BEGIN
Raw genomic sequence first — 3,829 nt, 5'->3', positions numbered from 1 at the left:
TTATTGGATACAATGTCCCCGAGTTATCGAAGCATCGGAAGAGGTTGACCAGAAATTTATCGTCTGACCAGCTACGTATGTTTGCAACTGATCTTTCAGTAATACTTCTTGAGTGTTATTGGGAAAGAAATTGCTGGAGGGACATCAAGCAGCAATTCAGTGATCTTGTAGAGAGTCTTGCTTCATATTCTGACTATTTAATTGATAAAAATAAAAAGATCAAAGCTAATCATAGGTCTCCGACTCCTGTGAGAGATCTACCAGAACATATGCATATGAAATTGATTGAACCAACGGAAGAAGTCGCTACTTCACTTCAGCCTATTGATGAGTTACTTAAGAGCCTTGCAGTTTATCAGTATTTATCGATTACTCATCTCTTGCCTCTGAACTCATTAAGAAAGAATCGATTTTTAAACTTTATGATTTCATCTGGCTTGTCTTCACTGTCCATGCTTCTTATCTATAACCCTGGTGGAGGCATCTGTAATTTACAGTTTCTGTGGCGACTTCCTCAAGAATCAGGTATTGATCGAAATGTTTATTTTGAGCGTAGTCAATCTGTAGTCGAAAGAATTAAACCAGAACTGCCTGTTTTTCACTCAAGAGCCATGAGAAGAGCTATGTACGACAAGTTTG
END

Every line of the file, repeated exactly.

Raw genomic sequence first — 3,829 nt, 5'->3', positions numbered from 1 at the left:
TTATTGGATACAATGTCCCCGAGTTATCGAAGCATCGGAAGAGGTTGACCAGAAATTTATCGTCTGACCAGCTACGTATGTTTGCAACTGATCTTTCAGTAATACTTCTTGAGTGTTATTGGGAAAGAAATTGCTGGAGGGACATCAAGCAGCAATTCAGTGATCTTGTAGAGAGTCTTGCTTCATATTCTGACTATTTAATTGATAAAAATAAAAAGATCAAAGCTAATCATAGGTCTCCGACTCCTGTGAGAGATCTACCAGAACATATGCATATGAAATTGATTGAACCAACGGAAGAAGTCGCTACTTCACTTCAGCCTATTGATGAGTTACTTAAGAGCCTTGCAGTTTATCAGTATTTATCGATTACTCATCTCTTGCCTCTGAACTCATTAAGAAAGAATCGATTTTTAAACTTTATGATTTCATCTGGCTTGTCTTCACTGTCCATGCTTCTTATCTATAACCCTGGTGGAGGCATCTGTAATTTACAGTTTCTGTGGCGACTTCCTCAAGAATCAGGTATTGATCGAAATGTTTATTTTGAGCGTAGTCAATCTGTAGTCGAAAGAATTAAACCAGAACTGCCTGTTTTTCACTCAAGAGCCATGAGAAGAGCTATGTACGACAAGTTTG